Freebies and Jim-Jams

BILLY'S CONTRACT on this, that and the other

Who said that the price of football is prohibitive for the average working man? 

By chance,eighteen minutes before kick off to be precise, I found out that Pools' second string had a match against Rotherham at Bedford Terrace, Billingham, which is but a ten minute ride away.

Initially I thought that there was a big crowd in attendance as I was unable to gain access to the Billingham car park due to the amount of automobiles crammed in there. It turns out that the cars in question belonged to the players and officials.

I presented my season ticket at the turnstile, which gains the holder free admission, not to mention a gratis team sheet, and I took my place in the main stand, which was in fact the only stand, just as both teams came out. Pools fielded a strong side, eight of whom had first team experience, and collectively they had a fair few league miles on their clocks. Also in the side were three trialists.

I cannot say that I was familiar with any of the Rotherham players but none the less they had some class names in their line up: Fabian Bailey, Bradley Peace- McDonald, Darnelle Bailey- King and a Laurence Bilboe who to my mind with names like these they should have been playing polo and not football don't you know. Also in their ranks they had such Christian/First names as J'Cee, Brandon, Alaster and Trae. Interestingly, there was not one James, John, Tom, Peter, Paul Ian or Joe represented in squad on the day. Where have all the proper boys names gone? The closest we got was that of Billy (Paynter) and Dan (Jones/Smalley). I guess as a certain Mr Dylan once famously said 'The times they are a-changing'.

When you look back at the names of the footballers who played in the fifties they all had names that my football generation of the seventies were not familiar with either, such as Albert, Arthur, Cliff, Dougie Stan, Len, Jackie Ted, Hertbert and the like. I also seem to recollect that most of the players with names such as these always seemed to play for the middling Lancashire clubs ...or should that now read as Greater Manchester!

From the offset Pools dominated the game. Bingham, who had come on as a sub the previous night and scored at Accrington, was very lively as was Paynter, both of whom got first half goals. Paynter despite his long lay off looked fit and it is only a matter of time as to when he will be back on first team duty. Half time, two nil to Pools. Thankfully there was only a ten minute interval as it was bloody cold sat in that stand, plus the ski socks that I had purchased from Aldi the day before had failed miserably, as frost bite had set in after a mere twenty five minutes. (I think these socks were designed for skiing in Dubai).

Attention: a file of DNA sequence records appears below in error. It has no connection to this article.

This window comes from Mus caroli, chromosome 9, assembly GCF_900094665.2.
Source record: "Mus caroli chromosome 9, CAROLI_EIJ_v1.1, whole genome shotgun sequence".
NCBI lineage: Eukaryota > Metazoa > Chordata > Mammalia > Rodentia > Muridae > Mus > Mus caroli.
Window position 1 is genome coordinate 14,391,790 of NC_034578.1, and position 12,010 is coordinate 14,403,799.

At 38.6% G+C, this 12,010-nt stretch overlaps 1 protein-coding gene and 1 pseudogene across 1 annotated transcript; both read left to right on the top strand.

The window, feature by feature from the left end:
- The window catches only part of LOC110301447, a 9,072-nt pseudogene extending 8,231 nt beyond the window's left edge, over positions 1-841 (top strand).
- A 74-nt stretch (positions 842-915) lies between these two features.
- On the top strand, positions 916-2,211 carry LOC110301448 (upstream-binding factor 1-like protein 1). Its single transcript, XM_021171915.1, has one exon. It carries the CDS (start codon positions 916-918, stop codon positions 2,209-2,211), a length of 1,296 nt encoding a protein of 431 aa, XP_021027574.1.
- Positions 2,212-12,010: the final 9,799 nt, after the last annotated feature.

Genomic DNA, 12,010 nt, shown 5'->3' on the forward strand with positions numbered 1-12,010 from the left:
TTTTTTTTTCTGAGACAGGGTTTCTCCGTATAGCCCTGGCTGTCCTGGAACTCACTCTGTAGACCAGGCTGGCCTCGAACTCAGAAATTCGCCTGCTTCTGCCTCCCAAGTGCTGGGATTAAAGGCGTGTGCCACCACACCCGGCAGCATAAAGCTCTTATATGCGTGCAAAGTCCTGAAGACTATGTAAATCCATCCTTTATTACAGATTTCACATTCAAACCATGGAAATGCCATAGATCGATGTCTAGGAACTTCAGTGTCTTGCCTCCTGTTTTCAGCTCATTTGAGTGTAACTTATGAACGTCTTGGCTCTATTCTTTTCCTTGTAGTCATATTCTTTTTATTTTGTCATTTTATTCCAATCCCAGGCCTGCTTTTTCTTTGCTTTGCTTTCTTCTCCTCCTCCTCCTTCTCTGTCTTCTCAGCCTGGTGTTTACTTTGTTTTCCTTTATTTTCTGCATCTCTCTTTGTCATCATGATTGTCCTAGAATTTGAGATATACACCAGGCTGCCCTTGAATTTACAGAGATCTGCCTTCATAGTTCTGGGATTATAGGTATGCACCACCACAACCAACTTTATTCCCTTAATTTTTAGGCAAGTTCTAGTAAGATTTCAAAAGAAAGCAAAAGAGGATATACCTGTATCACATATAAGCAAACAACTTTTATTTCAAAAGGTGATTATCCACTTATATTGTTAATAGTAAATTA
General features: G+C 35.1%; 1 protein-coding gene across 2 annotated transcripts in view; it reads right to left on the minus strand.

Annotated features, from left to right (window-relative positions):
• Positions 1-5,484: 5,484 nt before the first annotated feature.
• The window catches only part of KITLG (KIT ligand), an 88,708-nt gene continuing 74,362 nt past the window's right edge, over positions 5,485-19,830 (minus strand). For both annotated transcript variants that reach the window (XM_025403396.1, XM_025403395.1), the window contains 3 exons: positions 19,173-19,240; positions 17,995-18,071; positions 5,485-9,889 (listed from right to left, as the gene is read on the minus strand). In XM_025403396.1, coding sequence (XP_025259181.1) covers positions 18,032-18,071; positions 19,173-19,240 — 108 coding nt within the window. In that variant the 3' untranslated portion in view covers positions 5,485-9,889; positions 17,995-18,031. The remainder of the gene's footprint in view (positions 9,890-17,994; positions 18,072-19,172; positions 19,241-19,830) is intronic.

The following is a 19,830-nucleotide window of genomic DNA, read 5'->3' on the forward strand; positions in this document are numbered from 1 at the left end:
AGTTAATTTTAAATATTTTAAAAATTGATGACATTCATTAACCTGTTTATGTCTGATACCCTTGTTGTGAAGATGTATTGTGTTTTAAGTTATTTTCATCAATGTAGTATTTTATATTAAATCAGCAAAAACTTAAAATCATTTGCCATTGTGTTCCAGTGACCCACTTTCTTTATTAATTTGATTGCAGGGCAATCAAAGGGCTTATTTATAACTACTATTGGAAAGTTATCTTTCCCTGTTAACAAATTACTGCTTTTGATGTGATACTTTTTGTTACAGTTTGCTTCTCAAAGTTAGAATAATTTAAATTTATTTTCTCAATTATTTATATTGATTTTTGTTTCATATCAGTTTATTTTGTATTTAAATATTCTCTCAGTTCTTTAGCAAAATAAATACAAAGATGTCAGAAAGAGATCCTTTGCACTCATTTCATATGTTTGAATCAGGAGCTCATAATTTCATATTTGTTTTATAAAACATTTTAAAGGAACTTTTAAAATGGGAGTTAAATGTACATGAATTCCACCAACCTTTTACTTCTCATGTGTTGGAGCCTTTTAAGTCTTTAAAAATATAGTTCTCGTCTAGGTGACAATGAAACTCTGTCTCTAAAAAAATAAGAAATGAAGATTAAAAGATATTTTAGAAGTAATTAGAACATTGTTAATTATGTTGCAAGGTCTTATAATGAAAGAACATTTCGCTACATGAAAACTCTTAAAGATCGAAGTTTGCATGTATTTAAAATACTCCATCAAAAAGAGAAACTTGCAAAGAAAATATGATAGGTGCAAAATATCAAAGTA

Second half: a good save from the Millers keeper denied Connor Smith a hat trick. Why he is not involved with the first team is beyond me. Looks lively and has got pace. Adam Bartlett had only one real save to make during the half ...well, the whole game really, and was very vocal throughout. Two things stood out for me during the match: one was the way Pools played which was totally different from their League Two style. They say that in a club whether it be the first/second or youth team that they should all play to the same system so if someone from the reserves progresses to the first team they should slip into the system seamlessly. This did not appear to be the case against Rotherham.

The manner of play was light years away from what we normally witness from the first team. Surprisingly for most of the match the ball was kept on the grass and played to feet instead of being lumped up into the air. There was none of this head tennis from defenders that we see week in week out home and away. It was almost like 'watching football' I was also very surprised at how much space each team had. In some instances it was like, and don't laugh, watching Premiership football. Players carrying the ball and very tappy tappy with nothing like the amount of tackles going in that we see in Division Two.

Secondly, and again please don't laugh, it was well worth the entrance money alone, that I did not have to pay, just to watch Brad Walker's performance. Imperious is not too strong a word to describe his midfield display. Never lost the ball. Totally dominated the midfield, had plenty of time on the ball, superb range of passes, silky skills, made two goals and had one disallowed himself, not to mention making a few decent tackles. To be brutally honest he was a joy to watch. If a visiting manager was casting his eyes over him they would have put in an offer for him before he reached the shower. I think the reason why Walker does not perform as well in the first team is that whilst he can get away with it at reserve level, mainly because of the space that he was allowed, he hardly breaks into a trot let alone a canter at best. Think Ya Ya Toure and Alex Song of Man City and West Ham respectively, both players who are similar in style and are great passers but not the paciest, however they do have other players in their ranks who do their running on their behalf.

Unfortunately at Pools we have no pacy midfielders (ironically Brad Walker might be the quickest of them all) to do Walker's running for him, only passers. I was surprised when Wolves had him on trial recently, perhaps they see something in him that the average Pools fans/management don't. It was noticeable to all when Walker started to warm up in front of the Cyril Knowles against Exeter on Saturday that he was wearing orange boots. Pools want £50k for him. If the deal goes through it will be good business for all parties involved. Would keep the Wolves from the door if nothing else.

Of the trialists Julian Banton (centre half) and Jamie McDonagh (right winger) both of Sheff Utd stood out. Banton did not have much to do but McDonagh was lively and created chances. At the time of writing I have not heard any more of them. In summary, I'm looking forward to attending my next reserve match. Final score Pools 4 Rotherham 0

...and so, up the A19 

A goodly number of Football / Rugby clubs, excluding Pools, provide the armed forces with complimentary tickets for games throughout the season. My son, who is with the RAF, managed to secure tickets for the Sunderland - Bournemouth clash ...on the proviso that the RAF do not drop smart bombs on the Stadium of Light in the near future. No danger of that happening there as they look like imploding in on themselves in any event.

My son was apologetic that it was not a more attractive fixture that we were going to see. "On the contrary" I said "It will be a dog eat dog match with both sides going for a win". Besides, the best three teams that I have seen at the Vic in recent years, in no particular order, have been Bournemouth, Bournemouth and Bournemouth. They always try to play football the right way and what they have achieved both on and off the pitch is nothing short of a remarkable, for which they deserve every credit.